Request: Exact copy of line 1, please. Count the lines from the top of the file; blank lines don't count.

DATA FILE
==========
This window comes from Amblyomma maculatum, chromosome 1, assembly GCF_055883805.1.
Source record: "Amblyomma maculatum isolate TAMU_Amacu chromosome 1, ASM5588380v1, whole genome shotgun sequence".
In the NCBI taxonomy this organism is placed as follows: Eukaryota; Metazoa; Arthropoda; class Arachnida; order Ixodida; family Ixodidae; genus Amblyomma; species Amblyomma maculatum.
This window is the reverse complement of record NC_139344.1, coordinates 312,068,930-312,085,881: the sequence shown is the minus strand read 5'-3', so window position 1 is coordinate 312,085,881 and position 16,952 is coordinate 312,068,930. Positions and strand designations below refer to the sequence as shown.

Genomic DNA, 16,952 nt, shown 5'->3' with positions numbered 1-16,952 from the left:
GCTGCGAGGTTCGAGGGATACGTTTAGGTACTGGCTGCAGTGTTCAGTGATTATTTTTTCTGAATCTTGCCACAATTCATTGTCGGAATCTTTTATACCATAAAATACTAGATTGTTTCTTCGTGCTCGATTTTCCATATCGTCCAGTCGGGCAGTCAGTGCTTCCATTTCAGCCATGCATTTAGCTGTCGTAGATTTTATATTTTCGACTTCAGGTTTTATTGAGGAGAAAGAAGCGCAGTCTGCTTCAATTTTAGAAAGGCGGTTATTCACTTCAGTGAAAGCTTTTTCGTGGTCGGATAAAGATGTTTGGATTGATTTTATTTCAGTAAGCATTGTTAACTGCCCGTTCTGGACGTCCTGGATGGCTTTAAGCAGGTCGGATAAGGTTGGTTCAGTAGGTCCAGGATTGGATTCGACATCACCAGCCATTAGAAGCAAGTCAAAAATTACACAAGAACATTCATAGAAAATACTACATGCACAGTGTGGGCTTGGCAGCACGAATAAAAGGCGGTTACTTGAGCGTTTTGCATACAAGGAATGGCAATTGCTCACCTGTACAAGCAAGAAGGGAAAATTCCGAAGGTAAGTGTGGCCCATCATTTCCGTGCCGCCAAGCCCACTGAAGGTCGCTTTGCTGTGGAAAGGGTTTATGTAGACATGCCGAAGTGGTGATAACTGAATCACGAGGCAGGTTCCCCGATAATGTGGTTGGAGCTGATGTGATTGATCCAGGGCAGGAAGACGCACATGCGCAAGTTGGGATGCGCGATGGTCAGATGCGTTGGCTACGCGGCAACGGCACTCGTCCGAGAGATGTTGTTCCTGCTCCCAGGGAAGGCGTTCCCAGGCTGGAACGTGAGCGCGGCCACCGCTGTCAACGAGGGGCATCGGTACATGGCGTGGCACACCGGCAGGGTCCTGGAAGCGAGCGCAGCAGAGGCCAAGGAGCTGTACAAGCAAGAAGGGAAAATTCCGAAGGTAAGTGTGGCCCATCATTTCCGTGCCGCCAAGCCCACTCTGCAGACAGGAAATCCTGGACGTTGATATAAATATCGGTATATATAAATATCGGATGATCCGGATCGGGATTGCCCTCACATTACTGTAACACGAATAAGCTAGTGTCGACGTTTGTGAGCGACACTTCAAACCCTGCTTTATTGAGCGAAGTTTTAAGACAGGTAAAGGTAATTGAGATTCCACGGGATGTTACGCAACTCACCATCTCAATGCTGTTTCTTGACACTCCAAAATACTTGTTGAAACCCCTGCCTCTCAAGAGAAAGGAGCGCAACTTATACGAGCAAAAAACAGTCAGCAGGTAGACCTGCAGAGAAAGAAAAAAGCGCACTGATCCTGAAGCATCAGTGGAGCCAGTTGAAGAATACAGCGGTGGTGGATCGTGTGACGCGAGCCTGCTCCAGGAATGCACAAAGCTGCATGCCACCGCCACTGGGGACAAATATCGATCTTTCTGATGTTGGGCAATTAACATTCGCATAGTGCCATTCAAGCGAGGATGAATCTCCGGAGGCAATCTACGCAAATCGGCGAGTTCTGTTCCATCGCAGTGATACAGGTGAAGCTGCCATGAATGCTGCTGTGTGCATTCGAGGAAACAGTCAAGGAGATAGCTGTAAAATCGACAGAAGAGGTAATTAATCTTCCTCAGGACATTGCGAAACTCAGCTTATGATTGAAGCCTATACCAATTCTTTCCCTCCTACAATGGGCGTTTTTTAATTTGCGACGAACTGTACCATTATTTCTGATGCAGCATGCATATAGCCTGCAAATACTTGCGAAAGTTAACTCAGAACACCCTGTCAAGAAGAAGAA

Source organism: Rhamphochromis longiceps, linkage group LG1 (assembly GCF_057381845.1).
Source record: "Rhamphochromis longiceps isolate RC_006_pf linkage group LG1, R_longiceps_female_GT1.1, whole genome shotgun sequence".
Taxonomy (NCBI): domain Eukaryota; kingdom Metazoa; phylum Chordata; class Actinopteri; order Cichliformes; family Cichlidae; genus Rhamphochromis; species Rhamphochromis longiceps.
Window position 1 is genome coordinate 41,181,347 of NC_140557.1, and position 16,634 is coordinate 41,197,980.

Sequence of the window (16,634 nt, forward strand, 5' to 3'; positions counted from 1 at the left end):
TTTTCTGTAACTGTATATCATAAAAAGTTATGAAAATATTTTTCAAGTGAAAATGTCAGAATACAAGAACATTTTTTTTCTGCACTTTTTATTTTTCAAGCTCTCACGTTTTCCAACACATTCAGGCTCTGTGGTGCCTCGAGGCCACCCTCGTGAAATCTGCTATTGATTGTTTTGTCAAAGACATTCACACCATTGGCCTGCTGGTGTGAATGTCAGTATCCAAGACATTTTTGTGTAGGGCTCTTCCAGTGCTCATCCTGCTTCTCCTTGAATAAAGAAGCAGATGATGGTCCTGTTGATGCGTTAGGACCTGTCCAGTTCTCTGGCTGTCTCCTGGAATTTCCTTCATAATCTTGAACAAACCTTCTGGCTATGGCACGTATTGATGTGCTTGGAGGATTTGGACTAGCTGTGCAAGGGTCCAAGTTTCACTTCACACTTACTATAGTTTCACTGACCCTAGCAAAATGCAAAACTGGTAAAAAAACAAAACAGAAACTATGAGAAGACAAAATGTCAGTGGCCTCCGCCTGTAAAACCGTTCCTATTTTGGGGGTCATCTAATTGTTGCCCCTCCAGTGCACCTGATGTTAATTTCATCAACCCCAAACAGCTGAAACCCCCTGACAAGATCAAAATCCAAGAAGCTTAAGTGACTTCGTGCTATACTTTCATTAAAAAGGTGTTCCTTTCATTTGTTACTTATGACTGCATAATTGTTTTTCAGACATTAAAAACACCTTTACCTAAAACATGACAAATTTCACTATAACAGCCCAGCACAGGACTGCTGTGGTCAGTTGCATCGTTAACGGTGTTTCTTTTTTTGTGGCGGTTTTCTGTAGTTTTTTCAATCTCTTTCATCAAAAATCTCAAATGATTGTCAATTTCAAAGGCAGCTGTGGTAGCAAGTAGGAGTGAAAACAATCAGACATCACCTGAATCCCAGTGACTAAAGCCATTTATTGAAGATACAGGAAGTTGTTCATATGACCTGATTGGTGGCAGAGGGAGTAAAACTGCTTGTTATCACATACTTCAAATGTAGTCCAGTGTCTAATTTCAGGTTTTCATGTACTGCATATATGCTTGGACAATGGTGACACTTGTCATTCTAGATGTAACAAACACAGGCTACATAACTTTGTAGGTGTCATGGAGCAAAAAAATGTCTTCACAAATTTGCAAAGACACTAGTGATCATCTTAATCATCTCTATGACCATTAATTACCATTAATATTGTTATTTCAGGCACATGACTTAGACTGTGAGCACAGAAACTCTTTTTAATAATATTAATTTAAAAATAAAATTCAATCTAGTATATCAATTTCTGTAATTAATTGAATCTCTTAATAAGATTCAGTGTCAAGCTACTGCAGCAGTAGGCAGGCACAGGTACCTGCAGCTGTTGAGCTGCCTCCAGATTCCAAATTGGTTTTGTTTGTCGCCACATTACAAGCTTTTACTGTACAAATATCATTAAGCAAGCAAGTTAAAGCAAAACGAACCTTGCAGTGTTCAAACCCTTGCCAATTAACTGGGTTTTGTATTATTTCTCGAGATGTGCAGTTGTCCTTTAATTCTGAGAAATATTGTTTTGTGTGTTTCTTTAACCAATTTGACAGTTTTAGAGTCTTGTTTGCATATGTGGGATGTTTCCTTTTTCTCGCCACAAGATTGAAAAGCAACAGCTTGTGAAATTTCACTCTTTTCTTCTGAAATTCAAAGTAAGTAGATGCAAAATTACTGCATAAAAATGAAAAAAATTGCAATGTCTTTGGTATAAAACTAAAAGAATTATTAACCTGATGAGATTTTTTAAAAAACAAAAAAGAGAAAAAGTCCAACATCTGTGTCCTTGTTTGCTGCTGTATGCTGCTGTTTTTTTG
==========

This window comes from Amblyomma maculatum, chromosome 1, assembly GCF_055883805.1.